The Dubious Result of a Randomized Controlled Trial (RCT)

Randomized controlled trials are widely viewed as the “gold standard” of medical evidence. But RCTs can be flawed in a variety of ways. They can have too few participants, they can be improperly randomized for a variety of reasons (not all relevant variables may have been identified or the protocol may not have been properly implemented). Forgive me, but the results of the RCT described below seem highly implausible. I believe that something about the RCT was flawed. Who can believe the result that those who engage in moderate exercise live shorter lives than those who only engage in very modest exercise. Common sense and many observational studies say the opposite, and such evidence should not be cavalierly dismissed.

(p. D6) Scientists have known for some time, . . ., that active people tend also to be long-lived people. According to multiple past studies, regular exercise is strongly associated with greater longevity, even if the exercise amounts to only a few minutes a week.

But almost all of these studies have been observational, meaning they looked at people’s lives at a moment in time, determined how much they moved at that point, and later checked to see whether and when they passed away. Such studies can pinpoint associations between exercise and life spans, but they cannot prove that moving actually causes people to live longer, only that activity and longevity are linked.

To find out if exercise directly affects life spans, researchers would have to enroll volunteers in long-term, randomized controlled trials, with some people exercising, while others work out differently or not at all. The researchers then would have to follow all of these people for years, until a sufficiently large number died to allow for statistical comparisons of the groups.

Such studies, however, are dauntingly complicated and expensive, one reason they are rarely done. They may also be limited, since over the course of a typical experiment, few adults may die. This is providential for those who enroll in the study but problematic for the scientists hoping to study mortality; with scant deaths, they cannot tell if exercise is having a meaningful impact on life spans.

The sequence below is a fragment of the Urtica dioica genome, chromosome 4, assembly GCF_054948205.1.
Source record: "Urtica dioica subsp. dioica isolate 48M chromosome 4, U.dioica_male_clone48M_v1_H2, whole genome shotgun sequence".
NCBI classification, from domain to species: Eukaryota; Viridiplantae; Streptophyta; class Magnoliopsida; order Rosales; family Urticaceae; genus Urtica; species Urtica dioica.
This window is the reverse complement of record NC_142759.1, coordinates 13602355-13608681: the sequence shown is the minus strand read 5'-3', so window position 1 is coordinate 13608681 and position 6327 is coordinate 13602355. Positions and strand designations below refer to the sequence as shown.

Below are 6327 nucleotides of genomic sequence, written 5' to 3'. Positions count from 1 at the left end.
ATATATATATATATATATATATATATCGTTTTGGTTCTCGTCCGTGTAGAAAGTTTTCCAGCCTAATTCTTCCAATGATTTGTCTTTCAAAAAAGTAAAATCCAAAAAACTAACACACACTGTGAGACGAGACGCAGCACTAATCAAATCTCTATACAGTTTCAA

Those obstacles did not deter a group of exercise scientists at the Norwegian University of Science and Technology in Trondheim, Norway, however. With colleagues from other institutions, they had been studying the impacts of various types of exercise on heart disease and fitness and felt the obvious next step was to look at longevity. So, almost 10 years ago, they began planning the study that would be published in October [2020] in The BMJ.

. . .

The scientists tested everyone’s current aerobic fitness as well as their subjective feelings about the quality of their lives and then randomly assigned them to one of three groups. The first, as a control, agreed to follow standard activity guidelines and walk or otherwise remain in motion for half an hour most days. (The scientists did not feel they could ethically ask their control group to be sedentary for five years.)

Another group began exercising moderately for longer sessions of 50 minutes twice a week. And the third group started a program of twice-weekly high-intensity interval training, or H.I.I.T., during which they cycled or jogged at a strenuous pace for four minutes, followed by four minutes of rest, with that sequence repeated four times.

. . .

The men and women in the high-intensity-intervals group were about 2 percent less likely to have died than those in the control group, and 3 percent less likely to die than anyone in the longer, moderate-exercise group. People in the moderate group were, in fact, more likely to have passed away than people in the control group.

For the full story see:

Gretchen Reynolds. “Working Out With Intensity.” The New York Times (Tuesday, December 29, 2020 [sic]): D6.

(Note: ellipses, and bracketed year, added.)

(Note: the online version of the story was updated Nov. 10, 2021 [sic–yes 2021], and has the title “The Secret to Longevity? 4-Minute Bursts of Intense Exercise May Help.” Where the wording of the versions slightly differs, the passages quoted above follow the online version.)

The study published in The British Medical Journal (BMJ), and mentioned above, is:

Stensvold, Dorthe, Hallgeir Viken, Sigurd L. Steinshamn, Håvard Dalen, Asbjørn Støylen, Jan P. Loennechen, Line S. Reitlo, Nina Zisko, Fredrik H. Bækkerud, Atefe R. Tari, Silvana B. Sandbakk, Trude Carlsen, Jan E. Ingebrigtsen, Stian Lydersen, Erney Mattsson, Sigmund A. Anderssen, Maria A. Fiatarone Singh, Jeff S. Coombes, Eirik Skogvoll, Lars J. Vatten, Jorunn L. Helbostad, Øivind Rognmo, and Ulrik Wisløff. “Effect of Exercise Training for Five Years on All Cause Mortality in Older Adults—the Generation 100 Study: Randomised Controlled Trial.” BMJ 371 (2020): m3485.

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